A Chapter 13 Wage Earner Plan is a great alternative to Chapter 7 bankruptcy, but only for certain people.
First, you must be a resident of the United States to file under Chapter 13. Canadian residents should consider a consumer proposal.
Next, you must determine if you qualify for Chapter 13. (Because a Chapter 13 bankruptcy is paid for out of the wages you earn each month, Chapter 13 is also known as a Wage Earner Plan).
Since new federal bankruptcy rules became law in October, 2005, anyone who has gross income higher than the median income for their state is required to file bankruptcy under Chapter 13, instead of under Chapter 7. Do not fall into the trap of thinking you can file under Chapter 7; Chapter 13 may be your only option.
Before deciding on a Chapter 13 Wage Earner Plan, consider your other options.
Since a Chapter 13 plan will typically last for five years, you should explore any options that can be completed in less than five years. For example, if you can get a debt consolidation loan and repay it in three years, a debt consolidation loan is probably a better option for you than a five year Chapter 13 Wage Earner Plan.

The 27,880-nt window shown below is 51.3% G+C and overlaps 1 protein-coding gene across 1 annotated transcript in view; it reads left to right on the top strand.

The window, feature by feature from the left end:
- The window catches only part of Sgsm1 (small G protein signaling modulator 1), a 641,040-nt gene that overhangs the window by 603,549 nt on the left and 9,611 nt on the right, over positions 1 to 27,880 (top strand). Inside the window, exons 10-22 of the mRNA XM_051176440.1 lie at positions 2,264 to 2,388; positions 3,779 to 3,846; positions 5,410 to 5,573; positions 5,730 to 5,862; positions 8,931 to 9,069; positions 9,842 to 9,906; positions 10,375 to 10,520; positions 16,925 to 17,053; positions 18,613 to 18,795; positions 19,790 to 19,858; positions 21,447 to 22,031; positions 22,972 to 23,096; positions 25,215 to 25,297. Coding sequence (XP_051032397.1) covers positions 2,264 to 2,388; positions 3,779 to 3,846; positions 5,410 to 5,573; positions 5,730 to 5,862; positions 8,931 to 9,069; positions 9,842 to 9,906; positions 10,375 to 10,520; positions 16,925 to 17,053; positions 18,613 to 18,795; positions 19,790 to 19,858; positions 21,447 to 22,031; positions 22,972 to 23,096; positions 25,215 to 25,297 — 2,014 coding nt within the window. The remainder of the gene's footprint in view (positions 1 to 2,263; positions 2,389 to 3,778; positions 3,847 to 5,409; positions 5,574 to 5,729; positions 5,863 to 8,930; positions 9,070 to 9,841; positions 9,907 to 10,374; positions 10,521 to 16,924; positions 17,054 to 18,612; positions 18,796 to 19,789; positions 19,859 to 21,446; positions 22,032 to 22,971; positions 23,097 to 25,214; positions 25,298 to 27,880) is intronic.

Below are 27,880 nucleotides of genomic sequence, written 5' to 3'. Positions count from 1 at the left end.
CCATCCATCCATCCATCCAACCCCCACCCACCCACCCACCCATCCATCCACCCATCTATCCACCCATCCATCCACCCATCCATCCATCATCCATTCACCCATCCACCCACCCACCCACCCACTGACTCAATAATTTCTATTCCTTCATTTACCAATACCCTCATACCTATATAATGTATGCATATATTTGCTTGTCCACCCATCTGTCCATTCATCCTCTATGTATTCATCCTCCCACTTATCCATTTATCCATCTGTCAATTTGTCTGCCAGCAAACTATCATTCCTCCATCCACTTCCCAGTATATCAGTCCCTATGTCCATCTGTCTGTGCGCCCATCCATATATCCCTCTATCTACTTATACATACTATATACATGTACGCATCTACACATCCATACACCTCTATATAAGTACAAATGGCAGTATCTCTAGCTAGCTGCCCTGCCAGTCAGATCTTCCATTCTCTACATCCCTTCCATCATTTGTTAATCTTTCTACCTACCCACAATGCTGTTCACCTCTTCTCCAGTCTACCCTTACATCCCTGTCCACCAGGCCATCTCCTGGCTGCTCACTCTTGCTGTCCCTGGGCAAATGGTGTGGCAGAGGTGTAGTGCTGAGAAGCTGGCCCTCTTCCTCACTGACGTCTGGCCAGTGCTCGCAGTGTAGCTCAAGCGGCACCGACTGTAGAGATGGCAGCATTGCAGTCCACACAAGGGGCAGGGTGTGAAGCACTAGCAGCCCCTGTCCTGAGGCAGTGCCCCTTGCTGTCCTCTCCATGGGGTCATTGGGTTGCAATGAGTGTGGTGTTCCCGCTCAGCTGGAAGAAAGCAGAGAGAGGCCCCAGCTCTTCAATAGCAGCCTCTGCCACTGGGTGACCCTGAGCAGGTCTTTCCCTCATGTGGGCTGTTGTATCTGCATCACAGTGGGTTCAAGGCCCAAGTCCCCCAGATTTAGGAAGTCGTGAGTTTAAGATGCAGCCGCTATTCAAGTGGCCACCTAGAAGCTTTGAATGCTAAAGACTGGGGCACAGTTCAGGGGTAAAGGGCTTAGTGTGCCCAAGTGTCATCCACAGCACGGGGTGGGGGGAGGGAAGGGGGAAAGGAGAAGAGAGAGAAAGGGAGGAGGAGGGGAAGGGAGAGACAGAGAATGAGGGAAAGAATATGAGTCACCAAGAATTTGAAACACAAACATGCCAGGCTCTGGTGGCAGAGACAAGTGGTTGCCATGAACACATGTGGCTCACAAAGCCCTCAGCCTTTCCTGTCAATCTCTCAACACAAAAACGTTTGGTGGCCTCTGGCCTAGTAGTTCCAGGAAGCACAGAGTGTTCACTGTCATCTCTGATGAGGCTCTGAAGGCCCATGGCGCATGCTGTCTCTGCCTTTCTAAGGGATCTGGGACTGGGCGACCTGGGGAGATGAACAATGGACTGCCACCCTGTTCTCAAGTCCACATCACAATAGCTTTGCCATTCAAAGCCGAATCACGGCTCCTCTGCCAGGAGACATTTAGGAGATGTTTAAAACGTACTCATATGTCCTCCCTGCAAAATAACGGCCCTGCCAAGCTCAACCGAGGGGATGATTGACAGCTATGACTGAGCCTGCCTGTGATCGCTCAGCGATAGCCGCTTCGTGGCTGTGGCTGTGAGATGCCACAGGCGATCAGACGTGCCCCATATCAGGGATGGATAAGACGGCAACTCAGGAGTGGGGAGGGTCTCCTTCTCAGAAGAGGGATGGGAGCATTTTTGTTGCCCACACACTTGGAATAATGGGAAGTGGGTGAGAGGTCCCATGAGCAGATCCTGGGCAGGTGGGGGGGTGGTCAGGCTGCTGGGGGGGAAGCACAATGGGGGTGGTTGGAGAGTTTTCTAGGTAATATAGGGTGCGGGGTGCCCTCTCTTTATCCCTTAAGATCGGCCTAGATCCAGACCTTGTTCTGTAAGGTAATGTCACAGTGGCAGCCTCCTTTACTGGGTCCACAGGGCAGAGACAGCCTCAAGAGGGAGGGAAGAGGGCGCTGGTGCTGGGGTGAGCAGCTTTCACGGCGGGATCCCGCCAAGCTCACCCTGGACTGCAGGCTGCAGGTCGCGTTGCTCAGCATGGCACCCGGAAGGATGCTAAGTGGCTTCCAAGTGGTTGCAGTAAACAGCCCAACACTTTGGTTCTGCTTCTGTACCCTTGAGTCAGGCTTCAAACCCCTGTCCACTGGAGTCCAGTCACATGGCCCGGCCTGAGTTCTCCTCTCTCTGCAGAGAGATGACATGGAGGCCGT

If you don’t qualify for a debt consolidation loan, but you want to avoid the court process, and can afford to pay your debts in full over a three to five year period, credit counseling credit counseling may also be an option.
Finally, you may be able to cut your expenses and pay off your debts on your own.
A Chapter 13 Wage Earner Plan is designed to give you a fresh start, but remember, it’s a five year plan, and that can be a trap. Only agree to a five year repayment plan if you are confident that you can afford to make the payments.
Posted by Editor Bankruptcy Alternatives @ 6:12 pm